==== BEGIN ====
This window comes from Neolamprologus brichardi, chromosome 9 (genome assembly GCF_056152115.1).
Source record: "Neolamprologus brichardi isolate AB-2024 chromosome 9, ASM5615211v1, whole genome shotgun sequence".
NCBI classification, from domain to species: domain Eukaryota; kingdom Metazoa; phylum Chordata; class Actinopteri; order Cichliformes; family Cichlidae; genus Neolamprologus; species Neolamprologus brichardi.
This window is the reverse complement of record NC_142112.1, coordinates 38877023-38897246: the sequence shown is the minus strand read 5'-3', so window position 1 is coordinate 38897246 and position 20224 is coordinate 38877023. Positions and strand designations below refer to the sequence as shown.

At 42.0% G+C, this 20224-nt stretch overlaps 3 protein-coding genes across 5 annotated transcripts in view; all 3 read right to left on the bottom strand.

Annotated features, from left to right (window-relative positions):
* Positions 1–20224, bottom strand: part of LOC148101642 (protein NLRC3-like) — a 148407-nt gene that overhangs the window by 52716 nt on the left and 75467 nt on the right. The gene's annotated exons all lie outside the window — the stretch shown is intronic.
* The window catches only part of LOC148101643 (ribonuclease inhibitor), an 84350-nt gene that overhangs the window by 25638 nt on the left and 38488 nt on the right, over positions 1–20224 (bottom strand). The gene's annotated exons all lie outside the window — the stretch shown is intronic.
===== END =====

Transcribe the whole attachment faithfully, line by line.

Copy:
This window comes from Neolamprologus brichardi, chromosome 9 (genome assembly GCF_056152115.1).
Source record: "Neolamprologus brichardi isolate AB-2024 chromosome 9, ASM5615211v1, whole genome shotgun sequence".
NCBI classification, from domain to species: domain Eukaryota; kingdom Metazoa; phylum Chordata; class Actinopteri; order Cichliformes; family Cichlidae; genus Neolamprologus; species Neolamprologus brichardi.
This window is the reverse complement of record NC_142112.1, coordinates 38877023-38897246: the sequence shown is the minus strand read 5'-3', so window position 1 is coordinate 38897246 and position 20224 is coordinate 38877023. Positions and strand designations below refer to the sequence as shown.

At 42.0% G+C, this 20224-nt stretch overlaps 3 protein-coding genes across 5 annotated transcripts in view; all 3 read right to left on the bottom strand.

Annotated features, from left to right (window-relative positions):
* Positions 1–20224, bottom strand: part of LOC148101642 (protein NLRC3-like) — a 148407-nt gene that overhangs the window by 52716 nt on the left and 75467 nt on the right. The gene's annotated exons all lie outside the window — the stretch shown is intronic.
* The window catches only part of LOC148101643 (ribonuclease inhibitor), an 84350-nt gene that overhangs the window by 25638 nt on the left and 38488 nt on the right, over positions 1–20224 (bottom strand). The gene's annotated exons all lie outside the window — the stretch shown is intronic.